Lassen Volcanic National Park started as two separate national monuments in 1907: Cinder Cone National Monument and Lassen Peak National Monument. The areas were merged into the Lassen Volcanic National Park in August 1916. This shift in designation occurred after a major volcanic eruption occurred in 1915 with other minor and major eruptions continuing through 1921. The park can be reached via Highways 89 and 36.
Mt. Lassen (10,457 feet) is the largest plug dome volcano in the world and the southern most volcano in the Cascade Range. The park is one of the few areas in the world where all four types of volcanoes can be found (plug dome, shield, cinder cone, and strato). The first time I visited Lassen Volcanic National Park was in October 2016. I figured it was early enough in the season that the road through the park would still be open. I was wrong. I entered through the north entrance, but I was stopped after going only a few miles. I did see a view of Mt. Lassen as well as Lake Manzanita.
I returned to Lassen Volcanic National Park in August 2017. On that trip, I entered through the south entrance and took the 29-mile scenic road through the park, ending at Lake Manzanita. Construction on the road was completed in 1931. Near Mt. Lassen, the road reaches 8,512 feet, making it the highest road in the Cascade Mountains. It is not unusual for 40 feet of snow to accumulate along the road, especially near Lake Helen. Patches of snow often remain until July and August.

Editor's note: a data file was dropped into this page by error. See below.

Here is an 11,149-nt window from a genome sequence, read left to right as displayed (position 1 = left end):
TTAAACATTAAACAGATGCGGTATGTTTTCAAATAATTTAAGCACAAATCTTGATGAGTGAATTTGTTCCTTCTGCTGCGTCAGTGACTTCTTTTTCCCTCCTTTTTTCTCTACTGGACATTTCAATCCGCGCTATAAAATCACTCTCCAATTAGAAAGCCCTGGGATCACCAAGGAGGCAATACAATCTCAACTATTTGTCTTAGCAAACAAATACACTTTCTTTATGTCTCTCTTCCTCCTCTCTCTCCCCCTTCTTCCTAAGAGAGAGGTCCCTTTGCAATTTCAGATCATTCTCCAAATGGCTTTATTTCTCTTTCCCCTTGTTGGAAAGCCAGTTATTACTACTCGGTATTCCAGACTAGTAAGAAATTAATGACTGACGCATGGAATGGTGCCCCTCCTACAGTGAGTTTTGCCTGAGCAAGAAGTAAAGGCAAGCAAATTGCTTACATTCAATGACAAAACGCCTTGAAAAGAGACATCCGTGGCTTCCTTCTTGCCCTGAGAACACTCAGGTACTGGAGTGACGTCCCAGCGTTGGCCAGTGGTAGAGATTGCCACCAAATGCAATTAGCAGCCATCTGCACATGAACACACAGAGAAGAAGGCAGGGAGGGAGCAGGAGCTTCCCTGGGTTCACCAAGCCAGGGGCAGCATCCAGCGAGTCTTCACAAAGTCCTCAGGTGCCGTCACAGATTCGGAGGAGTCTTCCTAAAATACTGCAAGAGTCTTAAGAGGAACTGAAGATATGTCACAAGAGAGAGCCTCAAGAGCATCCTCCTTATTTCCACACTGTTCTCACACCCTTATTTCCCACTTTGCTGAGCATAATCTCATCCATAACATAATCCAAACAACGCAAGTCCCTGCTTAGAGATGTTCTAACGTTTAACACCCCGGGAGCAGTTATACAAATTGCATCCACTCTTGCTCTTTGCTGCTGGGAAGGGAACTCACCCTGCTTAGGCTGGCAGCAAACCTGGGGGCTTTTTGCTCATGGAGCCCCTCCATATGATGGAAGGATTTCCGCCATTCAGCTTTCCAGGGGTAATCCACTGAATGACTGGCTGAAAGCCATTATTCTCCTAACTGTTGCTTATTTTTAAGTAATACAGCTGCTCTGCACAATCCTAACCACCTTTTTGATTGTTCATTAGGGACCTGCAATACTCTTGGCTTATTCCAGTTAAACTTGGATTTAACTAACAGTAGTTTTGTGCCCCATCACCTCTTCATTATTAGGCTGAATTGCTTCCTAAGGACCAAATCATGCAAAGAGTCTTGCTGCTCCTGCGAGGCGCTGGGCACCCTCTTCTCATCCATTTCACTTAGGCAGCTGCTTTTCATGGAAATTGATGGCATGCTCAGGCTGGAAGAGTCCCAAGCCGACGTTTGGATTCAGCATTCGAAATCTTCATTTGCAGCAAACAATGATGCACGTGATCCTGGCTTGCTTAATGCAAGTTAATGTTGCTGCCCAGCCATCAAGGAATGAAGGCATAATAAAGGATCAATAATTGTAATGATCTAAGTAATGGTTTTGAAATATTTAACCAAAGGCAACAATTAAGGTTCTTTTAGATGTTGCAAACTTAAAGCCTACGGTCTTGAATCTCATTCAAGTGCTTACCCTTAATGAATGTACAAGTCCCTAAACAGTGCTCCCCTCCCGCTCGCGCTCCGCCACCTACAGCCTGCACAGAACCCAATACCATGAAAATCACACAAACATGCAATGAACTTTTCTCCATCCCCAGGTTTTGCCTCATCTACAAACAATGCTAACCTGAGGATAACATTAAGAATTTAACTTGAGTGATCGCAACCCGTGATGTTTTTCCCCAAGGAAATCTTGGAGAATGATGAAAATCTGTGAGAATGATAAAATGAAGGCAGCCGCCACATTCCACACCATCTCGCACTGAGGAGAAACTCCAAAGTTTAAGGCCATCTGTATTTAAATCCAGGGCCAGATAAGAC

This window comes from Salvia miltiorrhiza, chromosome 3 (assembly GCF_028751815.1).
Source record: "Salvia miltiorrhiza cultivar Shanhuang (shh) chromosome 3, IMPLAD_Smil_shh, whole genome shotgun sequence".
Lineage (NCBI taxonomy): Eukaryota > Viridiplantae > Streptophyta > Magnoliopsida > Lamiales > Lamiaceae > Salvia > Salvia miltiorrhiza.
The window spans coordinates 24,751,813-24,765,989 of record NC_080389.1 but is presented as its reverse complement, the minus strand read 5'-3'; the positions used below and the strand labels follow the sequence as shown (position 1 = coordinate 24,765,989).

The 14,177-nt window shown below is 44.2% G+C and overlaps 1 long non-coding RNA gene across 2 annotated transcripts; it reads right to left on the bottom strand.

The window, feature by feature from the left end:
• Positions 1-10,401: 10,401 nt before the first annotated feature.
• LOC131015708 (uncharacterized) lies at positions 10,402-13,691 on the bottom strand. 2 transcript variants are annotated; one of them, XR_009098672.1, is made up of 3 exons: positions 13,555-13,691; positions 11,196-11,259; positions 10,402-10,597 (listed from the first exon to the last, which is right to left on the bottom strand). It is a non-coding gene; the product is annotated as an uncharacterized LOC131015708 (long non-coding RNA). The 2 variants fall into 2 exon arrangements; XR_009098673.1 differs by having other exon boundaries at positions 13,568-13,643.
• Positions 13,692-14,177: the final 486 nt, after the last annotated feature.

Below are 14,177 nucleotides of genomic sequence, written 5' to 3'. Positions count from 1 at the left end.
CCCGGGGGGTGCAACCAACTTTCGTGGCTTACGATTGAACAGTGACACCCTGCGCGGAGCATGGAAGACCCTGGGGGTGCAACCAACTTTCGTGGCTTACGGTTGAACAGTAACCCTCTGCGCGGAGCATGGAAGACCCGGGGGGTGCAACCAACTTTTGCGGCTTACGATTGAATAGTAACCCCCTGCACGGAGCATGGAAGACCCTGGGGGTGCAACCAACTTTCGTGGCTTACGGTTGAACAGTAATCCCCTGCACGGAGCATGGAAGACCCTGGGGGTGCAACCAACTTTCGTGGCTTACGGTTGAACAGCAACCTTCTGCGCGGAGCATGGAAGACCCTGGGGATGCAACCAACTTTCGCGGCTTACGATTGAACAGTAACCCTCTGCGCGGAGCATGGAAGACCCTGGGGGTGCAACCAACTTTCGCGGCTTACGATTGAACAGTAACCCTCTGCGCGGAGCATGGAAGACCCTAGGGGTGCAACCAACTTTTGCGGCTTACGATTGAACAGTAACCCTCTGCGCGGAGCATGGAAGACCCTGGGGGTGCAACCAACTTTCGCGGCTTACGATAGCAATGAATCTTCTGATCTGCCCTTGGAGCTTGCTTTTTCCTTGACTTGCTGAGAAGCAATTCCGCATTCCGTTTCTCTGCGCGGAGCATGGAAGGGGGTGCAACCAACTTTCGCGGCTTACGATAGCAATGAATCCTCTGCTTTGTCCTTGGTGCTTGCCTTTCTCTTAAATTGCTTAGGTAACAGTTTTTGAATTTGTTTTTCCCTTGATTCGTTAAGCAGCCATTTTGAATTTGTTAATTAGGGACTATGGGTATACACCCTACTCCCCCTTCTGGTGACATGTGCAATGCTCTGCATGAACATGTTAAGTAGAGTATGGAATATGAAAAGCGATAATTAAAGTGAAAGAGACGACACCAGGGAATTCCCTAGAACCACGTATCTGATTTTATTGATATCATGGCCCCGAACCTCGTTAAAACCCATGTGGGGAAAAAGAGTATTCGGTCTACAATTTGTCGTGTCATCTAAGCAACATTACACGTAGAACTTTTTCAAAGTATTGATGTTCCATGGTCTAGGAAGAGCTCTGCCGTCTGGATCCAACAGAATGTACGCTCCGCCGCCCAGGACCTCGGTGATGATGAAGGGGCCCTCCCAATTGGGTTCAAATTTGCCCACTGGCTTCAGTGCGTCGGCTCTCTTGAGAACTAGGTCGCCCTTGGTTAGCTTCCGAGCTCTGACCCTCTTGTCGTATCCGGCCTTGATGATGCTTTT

It was a beautiful day, and the drive offered impressive vistas, incredible roadside details, and beautiful wildflowers.
Along Highway 36 heading toward Lassen Volcanic National Park
Near the South Entrance
Meadows & King Creek
Chaos Crags is the youngest group of lava domes in the park. The six dacite domes were created roughly 1,000 years ago.
Chaos Jumbles are the remnants of a rock avalanche from about 300 years ago. The rocks traveled up to 100 miles per hour, settled near the base of Chaos Crags, and eventually dammed Manzanota Creek, forming Manzanita Lake.
Hot Rocks: On May 19/20, 1915, Mt. Lassen erupted, shooting out hot boulders that started an avalanche of rocks and snow. The eruption devastated the area, depositing large, hot boulders across the landscape. One boulder is marked in the park as Hot Rock. It is a 300-ton rock that traveled five miles. It is a good example of dacite lava. Big boulders are common across the park’s landscape.